The US Government Accountability Office (GOA) has urged the Federal Aviation Administration to take action to better protect modern commercial airplanes from cyber-risks.
In a post on its website, the GOA wrote: “Modern airplanes are equipped with networks and systems that share data with the pilots, passengers, maintenance crews, other aircraft and air-traffic controllers in ways that were not previously feasible.
“To date, extensive cybersecurity controls have been implemented and there have not been any reports of successful cyber-attacks on an airplane’s avionics systems. However, the increasing connections between airplanes and other systems, combined with the evolving cyber-threat landscape, could lead to increasing risks for future flight safety.”
The agency warned that if avionics systems are not properly protected, they could be at risk to a variety of potential cyber-attacks, with vulnerabilities occurring due to factors such as poor patch management, insecure supply chains and outdated systems.
The GOA has therefore set out a six-piece cybersecurity recommendation guide to executive action.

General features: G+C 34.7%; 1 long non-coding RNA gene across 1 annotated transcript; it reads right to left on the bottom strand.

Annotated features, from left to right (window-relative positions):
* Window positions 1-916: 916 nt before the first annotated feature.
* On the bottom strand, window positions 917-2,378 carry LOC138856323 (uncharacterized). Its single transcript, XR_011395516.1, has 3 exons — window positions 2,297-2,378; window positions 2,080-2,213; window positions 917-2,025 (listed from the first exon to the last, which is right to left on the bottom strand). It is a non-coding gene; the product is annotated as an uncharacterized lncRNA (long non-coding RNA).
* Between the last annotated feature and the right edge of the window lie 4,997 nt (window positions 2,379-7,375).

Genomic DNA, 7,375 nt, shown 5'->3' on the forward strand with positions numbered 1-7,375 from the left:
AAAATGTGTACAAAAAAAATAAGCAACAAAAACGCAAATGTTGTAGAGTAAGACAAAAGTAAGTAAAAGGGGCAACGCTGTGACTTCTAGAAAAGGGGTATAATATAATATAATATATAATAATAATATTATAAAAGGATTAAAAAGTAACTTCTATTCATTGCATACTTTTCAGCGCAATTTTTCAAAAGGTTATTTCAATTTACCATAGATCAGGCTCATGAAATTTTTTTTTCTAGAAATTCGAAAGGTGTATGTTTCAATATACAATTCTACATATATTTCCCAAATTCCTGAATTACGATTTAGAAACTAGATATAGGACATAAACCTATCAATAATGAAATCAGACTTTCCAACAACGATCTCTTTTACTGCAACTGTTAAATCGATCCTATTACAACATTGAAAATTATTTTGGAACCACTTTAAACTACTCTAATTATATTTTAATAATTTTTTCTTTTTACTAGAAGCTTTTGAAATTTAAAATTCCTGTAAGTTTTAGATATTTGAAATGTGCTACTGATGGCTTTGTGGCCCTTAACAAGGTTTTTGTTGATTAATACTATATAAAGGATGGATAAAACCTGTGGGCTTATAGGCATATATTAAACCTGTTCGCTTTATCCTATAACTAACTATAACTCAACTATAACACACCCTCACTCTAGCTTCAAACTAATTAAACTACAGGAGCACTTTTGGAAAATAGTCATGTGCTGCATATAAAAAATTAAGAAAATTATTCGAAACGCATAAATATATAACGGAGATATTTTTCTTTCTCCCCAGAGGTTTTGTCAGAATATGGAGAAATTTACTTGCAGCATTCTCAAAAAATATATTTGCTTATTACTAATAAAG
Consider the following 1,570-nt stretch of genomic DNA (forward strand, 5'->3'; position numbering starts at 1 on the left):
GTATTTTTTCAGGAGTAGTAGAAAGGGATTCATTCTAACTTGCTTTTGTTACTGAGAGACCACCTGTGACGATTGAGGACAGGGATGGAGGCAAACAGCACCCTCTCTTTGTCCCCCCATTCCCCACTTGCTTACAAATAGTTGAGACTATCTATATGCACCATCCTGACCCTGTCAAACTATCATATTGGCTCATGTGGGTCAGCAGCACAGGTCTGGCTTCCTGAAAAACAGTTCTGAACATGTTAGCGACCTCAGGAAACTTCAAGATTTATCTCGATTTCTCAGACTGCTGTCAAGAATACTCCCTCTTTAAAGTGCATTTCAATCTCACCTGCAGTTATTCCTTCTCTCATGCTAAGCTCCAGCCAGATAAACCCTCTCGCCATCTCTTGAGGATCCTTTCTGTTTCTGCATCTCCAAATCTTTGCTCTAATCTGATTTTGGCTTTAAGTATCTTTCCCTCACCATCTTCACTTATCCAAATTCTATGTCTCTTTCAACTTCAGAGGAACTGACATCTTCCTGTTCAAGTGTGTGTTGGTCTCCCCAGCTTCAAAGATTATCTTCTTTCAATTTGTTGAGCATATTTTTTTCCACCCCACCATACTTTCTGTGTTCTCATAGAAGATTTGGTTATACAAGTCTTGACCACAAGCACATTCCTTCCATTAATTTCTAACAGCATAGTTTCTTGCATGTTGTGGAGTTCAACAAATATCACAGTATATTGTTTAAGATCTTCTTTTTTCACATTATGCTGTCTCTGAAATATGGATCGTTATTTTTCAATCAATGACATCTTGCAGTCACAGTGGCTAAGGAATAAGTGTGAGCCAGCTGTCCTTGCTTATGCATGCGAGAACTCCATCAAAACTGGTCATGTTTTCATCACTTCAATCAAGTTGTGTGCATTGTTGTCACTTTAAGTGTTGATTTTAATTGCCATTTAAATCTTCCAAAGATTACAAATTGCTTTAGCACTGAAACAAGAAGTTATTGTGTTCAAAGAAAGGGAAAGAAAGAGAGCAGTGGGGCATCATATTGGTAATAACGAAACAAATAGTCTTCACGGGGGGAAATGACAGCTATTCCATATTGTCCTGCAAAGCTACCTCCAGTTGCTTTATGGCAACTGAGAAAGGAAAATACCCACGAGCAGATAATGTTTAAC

Commenting on the news, Tim Mackey, principal security strategist at the Synopsys CyRC, said: “Aircraft, like passenger cars, have seen an increase in computerization with software controls becoming an integral component of modern flight systems. As with vehicle systems, aircraft have a long lifespan – meaning that the software used in flight operations, both onboard aircraft and as part of flight activities, will be in use for far longer than that found in consumer situations.”
Properly managing cybersecurity with long lifecycle products requires anticipating future risks when building threat models, he added.
“For example, in recent years the concept of a software supply chain vulnerability has become front of mind as the growth of open source software usage grew. Such attacks can target not only open source software, but the commercial software built using compromised components. Detecting such attacks is challenging in part due to the potential for an attacker to mask their malicious code within a fix for an independent, but legitimate software bug. While the primary goal of such an attack might be financial, were a component compromised in this manner to be used in flight operations, it could offer an opportunity for another malicious group to target an airline or airline operations. This is an example of how attackers define the rules of their attacks and use the opportunities available to them and is also an example of the types of threats highlighted by the GAO.”